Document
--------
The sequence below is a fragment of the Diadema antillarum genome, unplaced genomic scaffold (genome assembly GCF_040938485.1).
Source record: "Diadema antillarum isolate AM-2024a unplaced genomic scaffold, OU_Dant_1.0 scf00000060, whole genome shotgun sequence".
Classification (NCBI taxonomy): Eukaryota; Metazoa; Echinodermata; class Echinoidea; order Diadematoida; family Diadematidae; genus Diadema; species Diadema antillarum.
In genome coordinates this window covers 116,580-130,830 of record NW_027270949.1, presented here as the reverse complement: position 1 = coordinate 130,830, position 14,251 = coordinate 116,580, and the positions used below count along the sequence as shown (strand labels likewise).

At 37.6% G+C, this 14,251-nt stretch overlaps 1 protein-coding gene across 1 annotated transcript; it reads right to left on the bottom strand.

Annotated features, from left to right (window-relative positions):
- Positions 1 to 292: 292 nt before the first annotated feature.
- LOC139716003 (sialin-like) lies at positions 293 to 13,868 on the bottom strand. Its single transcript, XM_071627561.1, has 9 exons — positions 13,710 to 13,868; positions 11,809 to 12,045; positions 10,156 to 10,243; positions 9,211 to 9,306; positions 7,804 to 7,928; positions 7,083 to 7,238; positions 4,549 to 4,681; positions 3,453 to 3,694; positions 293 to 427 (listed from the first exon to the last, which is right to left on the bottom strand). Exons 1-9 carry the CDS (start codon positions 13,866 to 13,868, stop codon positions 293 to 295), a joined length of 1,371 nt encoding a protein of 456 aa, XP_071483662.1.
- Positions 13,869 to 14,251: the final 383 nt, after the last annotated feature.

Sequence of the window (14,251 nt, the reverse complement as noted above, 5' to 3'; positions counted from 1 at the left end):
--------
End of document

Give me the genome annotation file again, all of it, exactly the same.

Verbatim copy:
The sequence below is a fragment of the Diadema antillarum genome, unplaced genomic scaffold (genome assembly GCF_040938485.1).
Source record: "Diadema antillarum isolate AM-2024a unplaced genomic scaffold, OU_Dant_1.0 scf00000060, whole genome shotgun sequence".
Classification (NCBI taxonomy): Eukaryota; Metazoa; Echinodermata; class Echinoidea; order Diadematoida; family Diadematidae; genus Diadema; species Diadema antillarum.
In genome coordinates this window covers 116,580-130,830 of record NW_027270949.1, presented here as the reverse complement: position 1 = coordinate 130,830, position 14,251 = coordinate 116,580, and the positions used below count along the sequence as shown (strand labels likewise).

At 37.6% G+C, this 14,251-nt stretch overlaps 1 protein-coding gene across 1 annotated transcript; it reads right to left on the bottom strand.

Annotated features, from left to right (window-relative positions):
- Positions 1 to 292: 292 nt before the first annotated feature.
- LOC139716003 (sialin-like) lies at positions 293 to 13,868 on the bottom strand. Its single transcript, XM_071627561.1, has 9 exons — positions 13,710 to 13,868; positions 11,809 to 12,045; positions 10,156 to 10,243; positions 9,211 to 9,306; positions 7,804 to 7,928; positions 7,083 to 7,238; positions 4,549 to 4,681; positions 3,453 to 3,694; positions 293 to 427 (listed from the first exon to the last, which is right to left on the bottom strand). Exons 1-9 carry the CDS (start codon positions 13,866 to 13,868, stop codon positions 293 to 295), a joined length of 1,371 nt encoding a protein of 456 aa, XP_071483662.1.
- Positions 13,869 to 14,251: the final 383 nt, after the last annotated feature.

Sequence of the window (14,251 nt, the reverse complement as noted above, 5' to 3'; positions counted from 1 at the left end):